Thursday, April 09, 2009

"Novartis Land" the Latest Entry in Weird Drug-Based Video Game Trend

by Jim Edwards
originally posted 3/23/09 (original post:

Teva might want to ask Novartis where the latter got its idea for “Novartis Land,” the HR video game that Novartis employees are asked to play in order to teach them about ethics. Novartis Land bears a strong resemblance to Teva’s game, “Biologicsland.”

BNET readers will remember that back in October Teva launched Biologicsland as an online game that gently hints there ought to be a legal pathway to generic biologic drugs. (And yes, that game was as dull as it sounds!)

The games are just the latest in the pharmaceutical industry’s baffling obsession with trying to present drug information via thrilling interactive gameplay. Pfizer, Sanofi and Novo Nordisk have all trodden in the Valley of the Joystick (see below for more examples).

Here’s how Novartis Land works, according to this press release from the Ethical Corporation Institute:

Employees at Novartis don’t just sit in training workshops. They ‘play’ there way to learning about the company’s code of ethics in “Novartis Land”, an online training program offering the opportunity to interactively explore the policies and answer questions in an online dialogue-role-play setting.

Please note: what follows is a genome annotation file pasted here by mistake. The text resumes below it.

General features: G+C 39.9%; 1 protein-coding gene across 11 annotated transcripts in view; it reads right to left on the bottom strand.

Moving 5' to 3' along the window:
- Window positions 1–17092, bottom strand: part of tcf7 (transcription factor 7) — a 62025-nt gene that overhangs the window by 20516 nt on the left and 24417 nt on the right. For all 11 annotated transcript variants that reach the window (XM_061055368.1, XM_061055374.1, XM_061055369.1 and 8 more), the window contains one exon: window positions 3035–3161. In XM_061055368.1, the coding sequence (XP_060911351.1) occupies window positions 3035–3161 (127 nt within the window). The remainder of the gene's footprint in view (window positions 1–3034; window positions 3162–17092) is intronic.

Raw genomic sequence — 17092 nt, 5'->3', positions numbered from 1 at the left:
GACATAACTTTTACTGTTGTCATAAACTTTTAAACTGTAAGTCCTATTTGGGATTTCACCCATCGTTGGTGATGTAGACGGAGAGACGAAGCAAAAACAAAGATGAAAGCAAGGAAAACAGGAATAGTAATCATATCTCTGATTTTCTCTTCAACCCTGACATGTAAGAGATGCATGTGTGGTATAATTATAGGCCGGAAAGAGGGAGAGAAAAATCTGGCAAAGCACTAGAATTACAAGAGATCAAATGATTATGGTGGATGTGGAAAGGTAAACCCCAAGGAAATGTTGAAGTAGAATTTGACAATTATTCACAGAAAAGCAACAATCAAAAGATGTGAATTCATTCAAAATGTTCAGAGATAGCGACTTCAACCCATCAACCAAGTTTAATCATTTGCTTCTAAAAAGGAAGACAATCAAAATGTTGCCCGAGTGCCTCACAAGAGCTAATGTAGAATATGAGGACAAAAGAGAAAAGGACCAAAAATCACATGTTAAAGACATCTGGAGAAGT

Employees interact online with 3D characters and have dialogues based on scenarios found within the company’s corporate policies. They navigate through the dialogue, making decisions they may have to make in real life and answer a quiz style game show on company ethics. Once all available dialogues and game shows are successfully completed, a company certificate is issued.

Of course, both Teva and Novartis ought to be sued for IP violations by Hasbro, which owns Candy Land, the game that all this stems from.

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